Erin McGraw is the author of six books, most recently the novel Better Food for a Better World (Slant Books, 2013). Her stories and essays have appeared in The Georgia Review, The Atlantic, STORY, the Southern Review, Allure, and other magazines and journals. She lives in Tennessee with her husband, the poet Andrew Hudgins.
Samuel Ligon is the author of four books of fiction, most recently Wonderland (Lost Horse Press, 2016), illustrated by Stephen Knezovich, and Among the Dead and Dreaming (Leapfrog Press, 2016). He’s co-editor, with Kate Lebo, of the forthcoming Pie & Whiskey: Writers Under the Influence of Butter and Booze (Sasquatch Books, 2017). He teaches at Eastern Washington University in Spokane, edits the journal Willow Springs, and is artistic director of the Port Townsend Writers’ Conference.
Gary Dop, a poet, playwright, and performer, is an associate professor of English and the director of Randolph College’s low-residency MFA program in creative writing. He is the author of two books of poetry: Father, Child, Water (2015) and the forthcoming Earth Never Settles (2020), both from Red Hen Press.
Rachel Heimowitz is the author of the chapbook What the Light Reveals (Tebot Bach Press, 2014). Her work has appeared in Poet Lore, Salamander, Crab Orchard Review, and Prairie Schooner. She was recently a finalist for the COR Richard Peterson Prize and the winner of the Passenger Prize. Heimowitz received her MFA from Pacific University in Spring 2015.
Brian Turner is a writer and musician living in Orlando, Florida. He curates The Kiss series at Guernica, soon to be published as an anthology by W.W. Norton & Company (2018). He has published a memoir, My Life as a Foreign Country (W. W. Norton, 2015), two collections of poetry—Here, Bullet (2005) and Phantom Noise (2010), and co-edited The Strangest of Theatres (McSweeney’s/The Poetry Founda-tion, 2013). He is currently at work on a second memoir, “The Wild Delight of Wild Things,” and an album of music, “11 11 (Me, Smiling),” with his group, The Inter-planetary Acoustic Team. His late wife, the poet Ilyse Kusnetz, will have her second collection of poems, Angel Bones, published by Alice James Books in May 2019.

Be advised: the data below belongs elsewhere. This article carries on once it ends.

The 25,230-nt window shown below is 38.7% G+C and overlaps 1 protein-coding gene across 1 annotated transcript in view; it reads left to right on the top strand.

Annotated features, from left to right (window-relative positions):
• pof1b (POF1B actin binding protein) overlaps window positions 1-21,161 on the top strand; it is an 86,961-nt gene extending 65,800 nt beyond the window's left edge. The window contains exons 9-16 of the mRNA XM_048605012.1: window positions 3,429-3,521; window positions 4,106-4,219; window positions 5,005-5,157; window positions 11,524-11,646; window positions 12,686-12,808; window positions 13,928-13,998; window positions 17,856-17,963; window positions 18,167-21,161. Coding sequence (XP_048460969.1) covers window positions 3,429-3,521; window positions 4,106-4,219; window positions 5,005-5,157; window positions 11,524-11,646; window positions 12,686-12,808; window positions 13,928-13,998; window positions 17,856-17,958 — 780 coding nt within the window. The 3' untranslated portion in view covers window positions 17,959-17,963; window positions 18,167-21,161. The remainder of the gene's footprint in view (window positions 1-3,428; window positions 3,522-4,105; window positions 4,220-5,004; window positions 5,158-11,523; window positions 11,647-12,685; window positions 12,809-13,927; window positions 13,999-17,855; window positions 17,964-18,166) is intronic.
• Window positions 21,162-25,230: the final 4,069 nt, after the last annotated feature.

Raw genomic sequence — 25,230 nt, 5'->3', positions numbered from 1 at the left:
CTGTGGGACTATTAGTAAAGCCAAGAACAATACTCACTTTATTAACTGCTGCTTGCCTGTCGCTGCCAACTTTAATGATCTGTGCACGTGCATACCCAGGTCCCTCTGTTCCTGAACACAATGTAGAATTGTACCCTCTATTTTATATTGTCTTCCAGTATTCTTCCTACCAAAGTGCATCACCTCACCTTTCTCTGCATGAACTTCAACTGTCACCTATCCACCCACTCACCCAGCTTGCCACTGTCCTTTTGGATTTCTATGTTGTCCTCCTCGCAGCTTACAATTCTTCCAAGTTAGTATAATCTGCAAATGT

Carol Ann Davis is the author of the poetry collections Psalm (2007) and Atlas Hour (2011), both from Tupelo Press. An NEA Fellow in poetry and a finalist for the National Magazine Award for work in our pages, she has an essay collection (The Nail in the Tree: Essays on Art, Violence, and Parenting) coming out in 2019, also from Tupelo. A professor of English at Fairfield University, Davis lives in Newtown, Connecticut, with her husband and two sons.
on Landscape with Headless Mama by Jennifer Givhan
Mary-Kim Arnold is the author of Litany for the Long Moment (Essay Press, 2018) and the forthcoming The Fish & The Dove (Noemi Press, 2020). Awarded fellowships from the Rhode Island Foundation and the Rhode Island State Council on the Arts,she holds an MFA from Brown University and now teaches there in the Nonfiction Writing Program.
on Spells for Victory and Courage by Dana Fitz Gale
Jeff Gundy’s eighth book of poems, Without a Plea, was published in early 2019 by Bottom Dog Press. Recent poems and essays are in Cincinnati Review, River Teeth, Forklift, Ohio, Terrain, and Christian Century. He is at work on a series of lyric essays about the Illinois prairie with the working title “Wind Farm.”
Andrea Hollander’s first published poem appeared in the Winter 1982 issue of The Georgia Review. Her first full-length poetry collection won the 1993 Nicholas Roerich Poetry Prize; her fourth was a finalist for the 2014 Oregon Book Award. Her many other honors include two Pushcart Prizes (in poetry and creative nonfiction) and two fellowships in poetry from the National Endowment for the Arts. After living in the woods of the Arkansas Ozarks for thirty-five years, she moved to downtown Portland, Oregon, in 2011.